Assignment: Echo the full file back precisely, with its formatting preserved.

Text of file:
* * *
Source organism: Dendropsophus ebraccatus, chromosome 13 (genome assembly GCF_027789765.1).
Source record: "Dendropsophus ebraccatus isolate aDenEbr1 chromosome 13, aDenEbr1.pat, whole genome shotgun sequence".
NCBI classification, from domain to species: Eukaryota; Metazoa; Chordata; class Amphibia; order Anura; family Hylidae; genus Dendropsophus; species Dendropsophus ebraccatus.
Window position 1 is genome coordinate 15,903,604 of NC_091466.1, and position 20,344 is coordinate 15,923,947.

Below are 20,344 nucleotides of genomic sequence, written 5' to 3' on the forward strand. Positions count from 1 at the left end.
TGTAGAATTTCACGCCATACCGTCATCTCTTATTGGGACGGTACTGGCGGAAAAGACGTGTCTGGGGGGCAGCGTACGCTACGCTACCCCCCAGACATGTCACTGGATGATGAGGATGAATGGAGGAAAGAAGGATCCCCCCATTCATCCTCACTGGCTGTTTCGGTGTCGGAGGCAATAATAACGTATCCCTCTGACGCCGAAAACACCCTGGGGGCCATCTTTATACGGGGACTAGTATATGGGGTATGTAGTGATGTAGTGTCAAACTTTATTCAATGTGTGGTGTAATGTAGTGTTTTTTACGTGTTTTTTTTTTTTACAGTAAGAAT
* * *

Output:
Source organism: Dendropsophus ebraccatus, chromosome 13 (genome assembly GCF_027789765.1).
Source record: "Dendropsophus ebraccatus isolate aDenEbr1 chromosome 13, aDenEbr1.pat, whole genome shotgun sequence".
NCBI classification, from domain to species: Eukaryota; Metazoa; Chordata; class Amphibia; order Anura; family Hylidae; genus Dendropsophus; species Dendropsophus ebraccatus.
Window position 1 is genome coordinate 15,903,604 of NC_091466.1, and position 20,344 is coordinate 15,923,947.

Below are 20,344 nucleotides of genomic sequence, written 5' to 3' on the forward strand. Positions count from 1 at the left end.
TGTAGAATTTCACGCCATACCGTCATCTCTTATTGGGACGGTACTGGCGGAAAAGACGTGTCTGGGGGGCAGCGTACGCTACGCTACCCCCCAGACATGTCACTGGATGATGAGGATGAATGGAGGAAAGAAGGATCCCCCCATTCATCCTCACTGGCTGTTTCGGTGTCGGAGGCAATAATAACGTATCCCTCTGACGCCGAAAACACCCTGGGGGCCATCTTTATACGGGGACTAGTATATGGGGTATGTAGTGATGTAGTGTCAAACTTTATTCAATGTGTGGTGTAATGTAGTGTTTTTTACGTGTTTTTTTTTTTTACAGTAAGAAT